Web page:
Where does that leave you and me?

I continue to struggle with my emotions and reaction to the Congresswoman’s comments. Let me preface my comments with the fact that I’ve always had an ample amount of respect and appreciation for Herrera Beutler. Granted, I’m a bit more conservative than she is but I’ve always considered us to be residing peacefully under the same tent.

I’ve never revealed this to you before, but since I transitioned from a reporter to an editor who provides commentary on political issues, candidates and elected officials, I made the decision that it would be inappropriate for me to vote in any elections. I’m not the only journalist who has ever made this decision (research it, there’s many of us who feel this is the ethical thing to do). 

I don’t endorse or condemn candidates. I don’t tell you how to vote and I go out of my way to try not to influence any elections. It’s times like these that I am thankful that I made that decision. The fact that I’ve never voted for Herrera Beutler, or against her, or voted for or against the former president, allows me to approach issues like this without the emotion of a voter who might feel loyalty or betrayal.

I don’t know if Wheeler actually discussed my questions with Herrera Beutler before he responded to me. He may have, he may not have. That said, I think I understand the needle that he was trying to thread. Essentially, the point he was trying to make is there are people, in both parties for that matter, who have some extreme ideas and beliefs. These are the “fringe-y people,” and they are the “white supremacy vote’’ that Herrera Beutler isn’t courting.

I don’t know how high of a percentage of Republicans Herrera Beutler would consider to be in this “fringe-y” category. It’s one thing to reference people who don’t think planes flew into the World Trade Center on Sept. 11, 2001, or people who think that school shootings are “false flag’’ events. What I’m still not clear on, is who else does the Congresswoman consider to be worthy of this designation?

Congresswoman Jaime Herrera Beutler
Congresswoman Jaime Herrera Beutler

The New York Times article was largely about the fallout and criticism Herrera Beutler has received since being one of 10 Republicans in the House of Representatives to vote to impeach Trump. If you’ve been paying attention, there are more than just a small percentage of residents and voters in the Third Congressional District who are upset with the Congresswoman about that vote. Does Herrera Beutler put them in the “fringe-y” category? More than 74 million Americans voted for Trump. Are they in the “fringe-y” category?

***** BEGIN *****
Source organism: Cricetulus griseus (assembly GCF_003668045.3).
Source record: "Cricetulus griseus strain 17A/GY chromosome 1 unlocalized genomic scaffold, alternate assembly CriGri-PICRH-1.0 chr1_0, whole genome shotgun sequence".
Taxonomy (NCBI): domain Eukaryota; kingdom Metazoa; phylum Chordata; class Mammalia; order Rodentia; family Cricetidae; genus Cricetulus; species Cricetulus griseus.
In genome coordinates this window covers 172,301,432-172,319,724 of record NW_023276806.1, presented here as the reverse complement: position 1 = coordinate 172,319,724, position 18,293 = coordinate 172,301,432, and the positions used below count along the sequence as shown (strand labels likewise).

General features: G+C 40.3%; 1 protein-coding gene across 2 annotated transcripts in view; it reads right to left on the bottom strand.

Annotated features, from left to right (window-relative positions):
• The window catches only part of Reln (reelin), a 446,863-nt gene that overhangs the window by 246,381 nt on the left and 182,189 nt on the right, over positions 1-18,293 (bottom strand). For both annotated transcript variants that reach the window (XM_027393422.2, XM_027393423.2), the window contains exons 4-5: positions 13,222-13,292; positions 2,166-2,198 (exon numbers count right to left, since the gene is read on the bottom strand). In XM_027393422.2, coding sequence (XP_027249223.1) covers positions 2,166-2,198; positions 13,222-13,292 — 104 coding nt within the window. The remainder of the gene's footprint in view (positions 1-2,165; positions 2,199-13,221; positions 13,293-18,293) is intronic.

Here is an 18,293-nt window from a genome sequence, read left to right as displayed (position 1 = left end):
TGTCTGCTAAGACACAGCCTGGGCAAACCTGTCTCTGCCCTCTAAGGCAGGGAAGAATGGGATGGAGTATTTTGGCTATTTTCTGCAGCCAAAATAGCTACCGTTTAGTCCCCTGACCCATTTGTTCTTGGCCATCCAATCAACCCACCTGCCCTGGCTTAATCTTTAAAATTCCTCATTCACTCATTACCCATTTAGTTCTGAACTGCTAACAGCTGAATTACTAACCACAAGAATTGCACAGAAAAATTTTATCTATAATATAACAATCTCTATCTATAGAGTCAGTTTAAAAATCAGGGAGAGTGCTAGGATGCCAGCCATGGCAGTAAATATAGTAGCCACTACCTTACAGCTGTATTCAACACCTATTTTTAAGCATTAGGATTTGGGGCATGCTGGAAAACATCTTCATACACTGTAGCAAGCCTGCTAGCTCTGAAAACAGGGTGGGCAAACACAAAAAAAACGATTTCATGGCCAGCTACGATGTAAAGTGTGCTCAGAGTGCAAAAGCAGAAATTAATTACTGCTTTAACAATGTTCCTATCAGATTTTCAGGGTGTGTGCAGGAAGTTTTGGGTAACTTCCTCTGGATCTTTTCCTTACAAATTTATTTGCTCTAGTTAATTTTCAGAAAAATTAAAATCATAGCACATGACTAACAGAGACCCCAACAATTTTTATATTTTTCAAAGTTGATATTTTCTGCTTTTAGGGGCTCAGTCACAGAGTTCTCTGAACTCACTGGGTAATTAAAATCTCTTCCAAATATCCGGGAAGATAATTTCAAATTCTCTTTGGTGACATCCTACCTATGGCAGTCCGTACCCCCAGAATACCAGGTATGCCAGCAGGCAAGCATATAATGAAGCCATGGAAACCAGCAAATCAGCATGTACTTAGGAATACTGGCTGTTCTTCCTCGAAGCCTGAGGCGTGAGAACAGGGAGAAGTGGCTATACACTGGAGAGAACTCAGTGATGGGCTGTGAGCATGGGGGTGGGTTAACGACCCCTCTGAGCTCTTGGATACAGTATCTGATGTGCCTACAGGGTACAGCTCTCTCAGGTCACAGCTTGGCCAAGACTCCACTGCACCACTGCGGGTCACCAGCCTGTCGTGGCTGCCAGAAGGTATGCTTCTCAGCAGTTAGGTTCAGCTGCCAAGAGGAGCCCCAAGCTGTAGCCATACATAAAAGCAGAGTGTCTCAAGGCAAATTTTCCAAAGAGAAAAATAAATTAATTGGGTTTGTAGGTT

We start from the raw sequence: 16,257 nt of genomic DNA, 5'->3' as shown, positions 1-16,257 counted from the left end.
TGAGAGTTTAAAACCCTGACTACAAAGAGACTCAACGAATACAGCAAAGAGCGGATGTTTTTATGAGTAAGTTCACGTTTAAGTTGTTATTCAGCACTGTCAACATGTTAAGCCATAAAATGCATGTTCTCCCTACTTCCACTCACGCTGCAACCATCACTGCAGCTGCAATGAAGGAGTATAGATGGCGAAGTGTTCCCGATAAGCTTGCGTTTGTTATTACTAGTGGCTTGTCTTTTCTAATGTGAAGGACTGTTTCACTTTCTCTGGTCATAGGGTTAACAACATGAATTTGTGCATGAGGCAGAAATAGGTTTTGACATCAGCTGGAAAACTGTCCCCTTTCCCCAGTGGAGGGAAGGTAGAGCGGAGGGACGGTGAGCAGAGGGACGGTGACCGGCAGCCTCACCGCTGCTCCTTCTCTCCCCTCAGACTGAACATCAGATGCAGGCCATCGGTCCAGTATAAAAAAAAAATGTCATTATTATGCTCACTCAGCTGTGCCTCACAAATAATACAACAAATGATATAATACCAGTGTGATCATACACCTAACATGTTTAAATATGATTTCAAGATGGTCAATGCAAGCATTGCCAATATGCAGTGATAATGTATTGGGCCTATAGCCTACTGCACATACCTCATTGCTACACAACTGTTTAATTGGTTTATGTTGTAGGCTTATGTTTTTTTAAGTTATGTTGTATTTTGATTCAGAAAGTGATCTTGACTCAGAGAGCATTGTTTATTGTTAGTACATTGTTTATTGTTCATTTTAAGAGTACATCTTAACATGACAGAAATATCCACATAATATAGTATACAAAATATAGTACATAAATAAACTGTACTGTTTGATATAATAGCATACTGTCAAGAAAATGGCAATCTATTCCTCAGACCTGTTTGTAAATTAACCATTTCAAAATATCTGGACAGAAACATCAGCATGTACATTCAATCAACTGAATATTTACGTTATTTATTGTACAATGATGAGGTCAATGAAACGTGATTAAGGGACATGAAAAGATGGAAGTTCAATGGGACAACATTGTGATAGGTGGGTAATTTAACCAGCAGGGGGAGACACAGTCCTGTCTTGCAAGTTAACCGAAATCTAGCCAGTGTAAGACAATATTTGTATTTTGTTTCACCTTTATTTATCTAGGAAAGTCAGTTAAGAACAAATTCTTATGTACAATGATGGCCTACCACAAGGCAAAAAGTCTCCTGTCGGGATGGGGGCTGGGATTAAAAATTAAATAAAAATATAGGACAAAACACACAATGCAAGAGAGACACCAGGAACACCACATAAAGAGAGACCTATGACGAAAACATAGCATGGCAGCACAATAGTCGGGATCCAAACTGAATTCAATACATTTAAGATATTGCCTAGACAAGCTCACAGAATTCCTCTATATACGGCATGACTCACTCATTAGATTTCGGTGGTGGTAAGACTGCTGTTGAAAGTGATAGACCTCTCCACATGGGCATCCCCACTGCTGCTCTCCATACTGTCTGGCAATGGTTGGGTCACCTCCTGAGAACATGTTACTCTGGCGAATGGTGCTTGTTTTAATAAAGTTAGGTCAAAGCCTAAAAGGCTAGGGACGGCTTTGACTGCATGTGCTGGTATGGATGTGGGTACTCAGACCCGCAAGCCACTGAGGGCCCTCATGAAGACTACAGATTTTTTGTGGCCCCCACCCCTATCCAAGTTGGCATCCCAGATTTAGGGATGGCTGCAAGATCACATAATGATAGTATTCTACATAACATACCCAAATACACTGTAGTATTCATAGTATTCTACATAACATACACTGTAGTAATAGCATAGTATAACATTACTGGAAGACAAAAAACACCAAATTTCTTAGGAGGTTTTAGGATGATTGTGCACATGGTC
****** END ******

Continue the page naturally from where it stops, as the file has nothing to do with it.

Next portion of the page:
We are at a time in our history where being labeled a white supremacist is just about the worst thing you can say about somebody. I’ve watched people’s lives destroyed by that accusation, whether it was accurate or not. And, as someone who leans more to the right than Herrera Beutler does, my instinct is to be offended by the Congresswoman’s comment. But, her communications director double downed on the premise by suggesting that “unless someone’s a white supremacist, or they traffic in conspiracy theories like QAnon, no Republican listening to Jaime’s comments should be offended by them.’’

I’m not sure I’ve accomplished my goal of seeking first to understand, then to be understood. But, I think I’m more offended now than I was when I first read the Congresswoman’s comments in The New York Times story.

I hope my thoughts get back to the Congresswoman. Continuing my pursuit to understand, I invite Herrera Beutler to explain herself to those of us in the Third Congressional District. I will give her all the space on the Clark County Today website she needs to help us to determine whether or not we should be offended by her comments to The New York Times

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About The Author

Ken Vance got his start in the newspaper industry in 1987 as a reporter at The Columbian Newspaper in Vancouver. Vance graduated from Stevenson High School in Stevenson, WA, and attended Clark College in Vancouver. He worked for The Columbian from 1987-2001. He was most recently a staff member of The Reflector Newspaper in Battle Ground, where he served as editor since 2010 and reporter since 2007. Vance’s work in the newspaper industry has won him multiple awards, including a first place award from the Society of Professional Journalists for in-depth reporting.